Agile Not Just for Software Anymore

Agile: Not Just for Software Anymore

Today let’s continue our Agile series, as we promised when we left off in our last blog, by confirming that Agile isn’t just for software development anymore.

Yes, today Agile goes far beyond its initial scope of addressing software development issues. In fact, the Agile philosophy today is used to manage all sorts of projects, including many without any connection to software development at all.

If you think of the origins of the Agile Manifesto, it was indeed specifically aimed at software development. Its title was clear: “Manifesto for Agile Software Development.”[i] But now that Agile applies to so much more, what might the “updated” manifesto look like? Here’s how I envision it:

Manifesto for Agile Projects

We are uncovering better ways of developing and implementing
projects by doing them and helping others do them.
Through this work we have come to value:

Individuals and interactions over processes and tools
Working solutions over comprehensive documentation
Customer collaboration over contract negotiation
Responding to change over following a plan

Also, consider the twelve principles behind the Agile Manifesto. For Agile projects I envision them as such:

Principles behind the Agile Manifesto

We follow these principles:

Our highest priority is to satisfy the customer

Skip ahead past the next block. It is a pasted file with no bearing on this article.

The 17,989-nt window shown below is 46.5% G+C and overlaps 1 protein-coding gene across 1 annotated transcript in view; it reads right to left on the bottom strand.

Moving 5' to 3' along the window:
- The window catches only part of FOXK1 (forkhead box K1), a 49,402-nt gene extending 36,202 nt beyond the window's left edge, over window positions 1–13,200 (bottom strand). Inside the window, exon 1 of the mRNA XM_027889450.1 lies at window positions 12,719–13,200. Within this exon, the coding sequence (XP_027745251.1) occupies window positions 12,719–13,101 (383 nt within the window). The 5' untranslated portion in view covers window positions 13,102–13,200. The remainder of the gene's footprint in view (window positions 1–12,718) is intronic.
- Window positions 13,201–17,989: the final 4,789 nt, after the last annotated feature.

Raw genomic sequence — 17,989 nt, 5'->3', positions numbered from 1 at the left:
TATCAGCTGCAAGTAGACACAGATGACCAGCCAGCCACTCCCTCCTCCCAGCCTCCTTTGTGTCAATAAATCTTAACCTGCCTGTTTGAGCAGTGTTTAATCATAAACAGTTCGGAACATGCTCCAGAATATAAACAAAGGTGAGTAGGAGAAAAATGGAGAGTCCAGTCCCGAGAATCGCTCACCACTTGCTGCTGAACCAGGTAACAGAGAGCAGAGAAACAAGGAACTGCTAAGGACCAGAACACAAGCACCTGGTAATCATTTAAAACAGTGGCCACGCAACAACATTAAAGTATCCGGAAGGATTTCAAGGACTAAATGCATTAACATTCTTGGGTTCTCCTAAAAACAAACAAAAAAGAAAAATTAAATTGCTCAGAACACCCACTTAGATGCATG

through early and continuous delivery
of valuable phases of the solution.

Welcome changing requirements, even late in
the project. Agile processes harness change for
the customer’s competitive advantage.

Deliver working phases of the solution frequently,
from a couple of weeks to a couple of months, with a
preference to the shorter timescale.

Business people and solution subject matter experts
must work together daily throughout the project.

Build projects around motivated individuals.
Give them the environment and support they need,
and trust them to get the job done.

The most efficient and effective method of
conveying information to and within a solution’s
team is face-to-face conversation.

The working solution, as implemented in phases, is the primary measure of progress.

Agile processes promote sustainable progress.
The sponsors, subject matter experts, and users should be able
to maintain a constant pace indefinitely.

Continuous attention to project management, along with technical
excellence and good solution design, enhances agility.

Simplicity — the art of maximizing the amount
of work not done — is essential.

The best architectures, requirements, and designs
emerge from self-organizing teams.

At regular intervals, the team reflects on how
to become more effective, then tunes and adjusts
its behavior accordingly.

So this is what the Agile Manifesto and the twelve principles behind it look like when the context extends beyond software development to Agile projects.

We’ll pick up from here in the next blog, but these are the forms of the Agile Manifesto and the Principles behind the Agile Manifesto for Projects that we use here at Lowry Solutions for all of our projects as we implement solutions for our customers — projects that may or may not include software development.

Thank you for your time in reading this blog. Please continue to let us know your thoughts and questions by commenting below. As always, you can learn more about how Lowry Solutions implements the Agile Philosophy, and is itself applying the Twelve Principles, in our whitepaper Discovering the Lowry DSDM Implementation Methodology. If you want more information on how we can help you with a specific challenge, contact us today.

[i] http://agilemanifesto.org/

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